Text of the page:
• Cosine of (lemmatised) sentence embeddings: the same feature as the previous item, with the only difference being that the sentences were first lemmatised before creating the embeddings.

  • Word mover’s distance (WMD): WMD is a similarity measure based on the minimum amount of distance that the embedded words of one document must move to match the embedded words of another document (Kusner et al. 2015). Compared with other existing similarity measures, it functions well when two sentences have a similar meaning despite having limited words in common. We applied this algorithm to measure the distance between the solutions proposed by the students and the correct solutions. Unlike the previous features, this measure was computed by considering the embedding of each word composing a sentence.

  • WMD (lemmatised): The same feature as the previous item, with the only difference that the sentences were lemmatised before creating the embeddings.

In the classification experiments, we grouped and compared the features as follows:

  • Sentence embeddings + distance features: We concatenated the 600 dimensional vector encoding the student and correct answer with the seven distance features described previously;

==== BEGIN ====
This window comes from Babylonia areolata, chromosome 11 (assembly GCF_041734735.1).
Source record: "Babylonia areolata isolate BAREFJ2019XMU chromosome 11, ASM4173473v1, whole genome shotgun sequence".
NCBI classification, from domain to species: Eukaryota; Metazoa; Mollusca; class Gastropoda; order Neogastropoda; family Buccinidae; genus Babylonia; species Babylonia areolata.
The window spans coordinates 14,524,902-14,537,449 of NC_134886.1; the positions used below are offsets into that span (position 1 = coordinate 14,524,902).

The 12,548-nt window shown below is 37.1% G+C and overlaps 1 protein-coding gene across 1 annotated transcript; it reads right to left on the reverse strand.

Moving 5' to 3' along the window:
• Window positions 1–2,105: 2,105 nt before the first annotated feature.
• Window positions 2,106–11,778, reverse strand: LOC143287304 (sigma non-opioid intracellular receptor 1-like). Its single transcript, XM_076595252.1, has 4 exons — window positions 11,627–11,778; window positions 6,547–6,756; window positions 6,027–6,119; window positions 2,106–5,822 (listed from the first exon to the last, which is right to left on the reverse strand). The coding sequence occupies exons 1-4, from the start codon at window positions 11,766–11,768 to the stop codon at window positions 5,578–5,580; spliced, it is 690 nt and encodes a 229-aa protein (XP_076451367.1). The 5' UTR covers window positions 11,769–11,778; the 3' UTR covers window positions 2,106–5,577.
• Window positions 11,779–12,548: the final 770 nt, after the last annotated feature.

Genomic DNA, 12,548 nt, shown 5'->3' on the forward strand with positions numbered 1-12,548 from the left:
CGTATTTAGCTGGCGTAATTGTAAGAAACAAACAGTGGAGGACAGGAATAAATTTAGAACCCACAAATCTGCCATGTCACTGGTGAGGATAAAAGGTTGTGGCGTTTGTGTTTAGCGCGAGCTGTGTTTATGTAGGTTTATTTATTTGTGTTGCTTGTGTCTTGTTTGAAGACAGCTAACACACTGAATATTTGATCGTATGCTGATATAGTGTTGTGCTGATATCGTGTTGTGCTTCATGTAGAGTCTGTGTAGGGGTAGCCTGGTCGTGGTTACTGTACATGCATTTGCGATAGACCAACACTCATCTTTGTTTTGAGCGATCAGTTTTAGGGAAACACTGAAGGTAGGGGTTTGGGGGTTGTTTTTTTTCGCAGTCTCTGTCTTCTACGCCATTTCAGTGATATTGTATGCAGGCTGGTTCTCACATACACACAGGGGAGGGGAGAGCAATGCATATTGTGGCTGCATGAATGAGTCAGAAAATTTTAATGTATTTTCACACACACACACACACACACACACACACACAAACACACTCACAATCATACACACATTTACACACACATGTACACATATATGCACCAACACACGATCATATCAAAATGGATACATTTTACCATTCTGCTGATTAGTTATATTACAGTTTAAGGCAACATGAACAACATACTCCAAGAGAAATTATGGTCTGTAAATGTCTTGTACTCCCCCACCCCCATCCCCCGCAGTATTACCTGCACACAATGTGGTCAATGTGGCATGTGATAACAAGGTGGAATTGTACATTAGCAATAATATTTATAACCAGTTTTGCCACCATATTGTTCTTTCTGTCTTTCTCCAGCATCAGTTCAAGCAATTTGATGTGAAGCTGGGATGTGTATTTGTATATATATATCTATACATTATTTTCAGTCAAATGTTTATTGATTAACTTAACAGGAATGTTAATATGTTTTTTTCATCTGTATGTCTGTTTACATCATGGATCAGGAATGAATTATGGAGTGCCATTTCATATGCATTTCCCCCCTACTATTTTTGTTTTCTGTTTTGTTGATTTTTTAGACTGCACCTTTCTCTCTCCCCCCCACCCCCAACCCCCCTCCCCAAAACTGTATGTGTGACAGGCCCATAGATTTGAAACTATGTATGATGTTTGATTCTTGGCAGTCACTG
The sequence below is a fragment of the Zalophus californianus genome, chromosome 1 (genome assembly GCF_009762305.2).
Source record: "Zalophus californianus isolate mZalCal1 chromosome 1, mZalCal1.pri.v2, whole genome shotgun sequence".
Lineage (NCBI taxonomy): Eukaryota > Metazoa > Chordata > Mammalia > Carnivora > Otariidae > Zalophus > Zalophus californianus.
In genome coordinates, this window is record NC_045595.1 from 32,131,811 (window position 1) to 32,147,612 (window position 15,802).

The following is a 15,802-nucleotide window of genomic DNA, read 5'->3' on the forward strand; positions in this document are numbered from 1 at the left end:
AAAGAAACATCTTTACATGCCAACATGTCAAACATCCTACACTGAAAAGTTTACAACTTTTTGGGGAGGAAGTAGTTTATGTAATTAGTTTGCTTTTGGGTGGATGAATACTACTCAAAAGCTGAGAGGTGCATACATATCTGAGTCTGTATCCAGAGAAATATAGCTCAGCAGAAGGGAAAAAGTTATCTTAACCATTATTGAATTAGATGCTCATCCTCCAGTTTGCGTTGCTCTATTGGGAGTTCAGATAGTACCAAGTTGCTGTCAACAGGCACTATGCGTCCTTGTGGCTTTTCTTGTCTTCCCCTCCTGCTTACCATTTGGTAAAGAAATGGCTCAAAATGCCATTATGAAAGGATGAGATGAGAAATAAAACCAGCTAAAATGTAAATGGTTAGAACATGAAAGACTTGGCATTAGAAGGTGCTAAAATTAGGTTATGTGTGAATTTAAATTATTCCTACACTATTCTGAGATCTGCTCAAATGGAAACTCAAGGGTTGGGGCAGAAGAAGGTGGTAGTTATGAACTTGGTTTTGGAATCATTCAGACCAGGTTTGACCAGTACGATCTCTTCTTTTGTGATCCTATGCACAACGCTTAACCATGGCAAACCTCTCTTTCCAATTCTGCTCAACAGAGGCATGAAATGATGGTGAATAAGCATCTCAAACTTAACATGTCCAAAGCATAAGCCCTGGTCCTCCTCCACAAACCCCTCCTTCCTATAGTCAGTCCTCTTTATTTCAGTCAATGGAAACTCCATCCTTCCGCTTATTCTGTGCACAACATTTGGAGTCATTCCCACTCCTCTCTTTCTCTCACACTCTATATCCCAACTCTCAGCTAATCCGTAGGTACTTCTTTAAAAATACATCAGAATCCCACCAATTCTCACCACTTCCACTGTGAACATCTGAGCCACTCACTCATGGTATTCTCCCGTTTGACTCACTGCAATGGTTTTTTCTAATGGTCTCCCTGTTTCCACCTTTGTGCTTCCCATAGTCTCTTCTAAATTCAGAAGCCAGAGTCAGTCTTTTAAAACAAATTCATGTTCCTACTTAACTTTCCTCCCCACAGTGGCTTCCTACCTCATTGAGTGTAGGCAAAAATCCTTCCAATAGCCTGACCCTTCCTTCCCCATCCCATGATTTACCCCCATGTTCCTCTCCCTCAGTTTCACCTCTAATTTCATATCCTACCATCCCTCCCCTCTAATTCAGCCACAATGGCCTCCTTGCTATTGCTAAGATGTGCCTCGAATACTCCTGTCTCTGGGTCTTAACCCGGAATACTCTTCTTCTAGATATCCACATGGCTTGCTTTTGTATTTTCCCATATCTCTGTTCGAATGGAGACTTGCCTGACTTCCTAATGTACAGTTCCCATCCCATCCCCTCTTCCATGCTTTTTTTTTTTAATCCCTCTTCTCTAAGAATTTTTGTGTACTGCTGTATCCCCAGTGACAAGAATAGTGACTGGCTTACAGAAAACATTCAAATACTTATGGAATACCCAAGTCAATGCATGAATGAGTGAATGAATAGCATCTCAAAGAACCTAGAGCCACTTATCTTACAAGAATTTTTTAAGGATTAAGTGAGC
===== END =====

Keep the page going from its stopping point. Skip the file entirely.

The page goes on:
• Only sentence embeddings: the classification model was built using only the 600-dimensional vectors, without explicitly encoding the lexical and linguistic features of the student’s comment and the correct answer.

As a baseline, we also computed the classification results obtained without sentence embeddings, using only the seven distance features.

Parameter Setting

The classifier was implemented through a tuned SVM (Scholkopf and Smola 2001). We initially found the best C and γ parameters using grid-search tuning (Hsu et al. 2016), through a 10-fold cross-validation, to prevent over-fitting the model and better address the dataset size, which was not large. The best parameters were C = 104 and γ = 2− 6 for the complete setting (i.e., embedding + distance features). With the same approach, we also tuned the classifier when the input was only the concatenated sentence embeddings as features (i.e., without distance-based features), thus finding the best parameters of C = 103 and γ = 2− 3.


Evaluation of Answer Classification

The tuned models presented in the previous subsection yielded the results summarised in Table 1.